I love the smell of machine oil. I love to hear the clanging and clanking of machinery in operation. I love the banging when one machine hammers away at a piece of metal to form it into something new or the high-pitched “whir” of a loom or spinner in operation. And I love the way huge apparatus groan and creak, as if they are alive and straining under the pressure of the heavy load they are bearing.
I especially enjoy watching the people hard at work creating things that other people will use. To watch an inspector strain under a magnifying glass or microscope to make sure the product is to specifications; or the whizzing around of the forklifts and the occasional and unique “beep-beep” to let them know they are coming through; or the machine operators as they watch the mechanical monsters that are their charge toil away; precisely, steadily, relentlessly.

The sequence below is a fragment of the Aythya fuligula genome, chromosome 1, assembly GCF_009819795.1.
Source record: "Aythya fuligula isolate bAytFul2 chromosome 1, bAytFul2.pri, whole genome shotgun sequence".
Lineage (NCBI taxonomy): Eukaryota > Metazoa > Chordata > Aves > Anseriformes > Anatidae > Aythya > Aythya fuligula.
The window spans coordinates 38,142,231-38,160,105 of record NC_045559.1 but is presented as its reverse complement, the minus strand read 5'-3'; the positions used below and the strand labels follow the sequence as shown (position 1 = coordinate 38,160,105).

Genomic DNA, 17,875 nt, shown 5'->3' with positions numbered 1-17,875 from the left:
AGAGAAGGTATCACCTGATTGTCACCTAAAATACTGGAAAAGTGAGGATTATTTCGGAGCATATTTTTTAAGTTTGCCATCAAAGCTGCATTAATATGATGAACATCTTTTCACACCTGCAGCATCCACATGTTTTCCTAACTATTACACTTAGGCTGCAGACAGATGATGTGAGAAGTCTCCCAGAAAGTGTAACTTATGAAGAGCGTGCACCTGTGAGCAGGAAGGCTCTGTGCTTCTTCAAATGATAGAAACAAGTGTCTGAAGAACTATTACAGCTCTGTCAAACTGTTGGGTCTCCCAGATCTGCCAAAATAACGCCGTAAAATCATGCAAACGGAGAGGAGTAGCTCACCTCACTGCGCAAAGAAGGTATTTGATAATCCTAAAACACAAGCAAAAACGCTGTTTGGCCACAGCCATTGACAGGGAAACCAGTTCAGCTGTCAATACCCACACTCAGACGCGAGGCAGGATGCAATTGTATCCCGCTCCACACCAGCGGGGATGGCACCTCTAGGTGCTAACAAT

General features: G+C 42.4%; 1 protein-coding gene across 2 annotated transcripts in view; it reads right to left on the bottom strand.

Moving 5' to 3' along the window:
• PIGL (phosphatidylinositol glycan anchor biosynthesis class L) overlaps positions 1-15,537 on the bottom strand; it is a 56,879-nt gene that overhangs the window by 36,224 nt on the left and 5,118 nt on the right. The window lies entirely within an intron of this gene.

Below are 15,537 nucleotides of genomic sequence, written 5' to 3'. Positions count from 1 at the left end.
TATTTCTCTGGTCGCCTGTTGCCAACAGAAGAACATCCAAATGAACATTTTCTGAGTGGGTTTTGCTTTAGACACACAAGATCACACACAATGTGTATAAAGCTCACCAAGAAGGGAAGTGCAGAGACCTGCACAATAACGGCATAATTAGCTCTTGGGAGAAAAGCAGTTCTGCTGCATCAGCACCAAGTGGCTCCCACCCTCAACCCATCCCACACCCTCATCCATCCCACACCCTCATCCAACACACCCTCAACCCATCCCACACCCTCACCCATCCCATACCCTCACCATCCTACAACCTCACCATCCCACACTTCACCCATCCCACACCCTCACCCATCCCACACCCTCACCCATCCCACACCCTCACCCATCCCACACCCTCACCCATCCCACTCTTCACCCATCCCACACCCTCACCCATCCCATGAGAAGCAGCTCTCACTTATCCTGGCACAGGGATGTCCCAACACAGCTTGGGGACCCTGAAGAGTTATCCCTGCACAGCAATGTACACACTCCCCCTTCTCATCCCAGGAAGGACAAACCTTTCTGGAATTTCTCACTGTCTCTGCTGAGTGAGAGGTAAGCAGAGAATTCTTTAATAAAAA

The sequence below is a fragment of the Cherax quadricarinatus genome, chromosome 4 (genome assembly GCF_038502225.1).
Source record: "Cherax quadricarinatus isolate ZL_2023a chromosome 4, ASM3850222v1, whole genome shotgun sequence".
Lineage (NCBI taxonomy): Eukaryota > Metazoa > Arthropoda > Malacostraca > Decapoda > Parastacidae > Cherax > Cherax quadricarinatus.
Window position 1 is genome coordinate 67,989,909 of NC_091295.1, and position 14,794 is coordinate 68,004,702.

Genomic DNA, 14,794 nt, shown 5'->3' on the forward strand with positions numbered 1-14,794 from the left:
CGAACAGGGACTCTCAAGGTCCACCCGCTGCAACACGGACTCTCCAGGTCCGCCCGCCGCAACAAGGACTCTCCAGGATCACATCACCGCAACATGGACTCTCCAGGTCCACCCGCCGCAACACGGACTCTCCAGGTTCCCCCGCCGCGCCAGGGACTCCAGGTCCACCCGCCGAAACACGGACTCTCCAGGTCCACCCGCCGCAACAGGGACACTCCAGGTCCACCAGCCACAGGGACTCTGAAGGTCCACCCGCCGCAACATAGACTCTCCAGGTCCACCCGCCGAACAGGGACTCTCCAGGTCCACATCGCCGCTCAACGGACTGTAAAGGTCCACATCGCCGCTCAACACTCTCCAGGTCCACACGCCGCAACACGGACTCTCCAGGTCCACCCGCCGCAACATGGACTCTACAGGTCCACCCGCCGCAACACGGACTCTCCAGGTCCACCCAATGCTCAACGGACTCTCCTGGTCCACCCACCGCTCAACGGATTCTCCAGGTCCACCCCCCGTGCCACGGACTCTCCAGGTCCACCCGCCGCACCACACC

Indeed, there is nothing like walking around a shop floor and just observing man and machine.
A person can tell a lot about a business’ operations, culture and its health just from walking around the shop floor. When I walk a shop floor (or warehouse) I can almost precisely predict which companies are destined for success and which ones are bleeding cash or on the “morphine drip” – on the path to their demise. In Lean, we call walking the shop floor by a person in management, a “Gemba” walk; or walking “the real place”.
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